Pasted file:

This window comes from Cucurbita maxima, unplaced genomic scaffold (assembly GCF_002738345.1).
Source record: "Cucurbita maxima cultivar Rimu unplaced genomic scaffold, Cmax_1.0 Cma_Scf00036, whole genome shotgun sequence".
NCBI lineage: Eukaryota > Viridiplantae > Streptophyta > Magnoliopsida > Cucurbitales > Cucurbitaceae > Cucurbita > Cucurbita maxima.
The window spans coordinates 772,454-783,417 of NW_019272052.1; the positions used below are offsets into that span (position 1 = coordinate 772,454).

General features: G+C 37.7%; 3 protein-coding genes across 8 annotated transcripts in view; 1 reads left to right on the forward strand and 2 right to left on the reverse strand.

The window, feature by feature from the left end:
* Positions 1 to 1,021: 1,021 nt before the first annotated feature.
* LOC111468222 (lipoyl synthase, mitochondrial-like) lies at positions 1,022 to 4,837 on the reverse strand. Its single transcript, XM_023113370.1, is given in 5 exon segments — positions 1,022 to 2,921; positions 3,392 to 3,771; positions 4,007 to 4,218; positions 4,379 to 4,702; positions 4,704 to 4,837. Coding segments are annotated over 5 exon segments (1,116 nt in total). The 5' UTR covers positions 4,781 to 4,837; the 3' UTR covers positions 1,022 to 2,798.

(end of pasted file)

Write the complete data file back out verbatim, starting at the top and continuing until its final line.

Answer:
This window comes from Cucurbita maxima, unplaced genomic scaffold (assembly GCF_002738345.1).
Source record: "Cucurbita maxima cultivar Rimu unplaced genomic scaffold, Cmax_1.0 Cma_Scf00036, whole genome shotgun sequence".
NCBI lineage: Eukaryota > Viridiplantae > Streptophyta > Magnoliopsida > Cucurbitales > Cucurbitaceae > Cucurbita > Cucurbita maxima.
The window spans coordinates 772,454-783,417 of NW_019272052.1; the positions used below are offsets into that span (position 1 = coordinate 772,454).

General features: G+C 37.7%; 3 protein-coding genes across 8 annotated transcripts in view; 1 reads left to right on the forward strand and 2 right to left on the reverse strand.

The window, feature by feature from the left end:
* Positions 1 to 1,021: 1,021 nt before the first annotated feature.
* LOC111468222 (lipoyl synthase, mitochondrial-like) lies at positions 1,022 to 4,837 on the reverse strand. Its single transcript, XM_023113370.1, is given in 5 exon segments — positions 1,022 to 2,921; positions 3,392 to 3,771; positions 4,007 to 4,218; positions 4,379 to 4,702; positions 4,704 to 4,837. Coding segments are annotated over 5 exon segments (1,116 nt in total). The 5' UTR covers positions 4,781 to 4,837; the 3' UTR covers positions 1,022 to 2,798.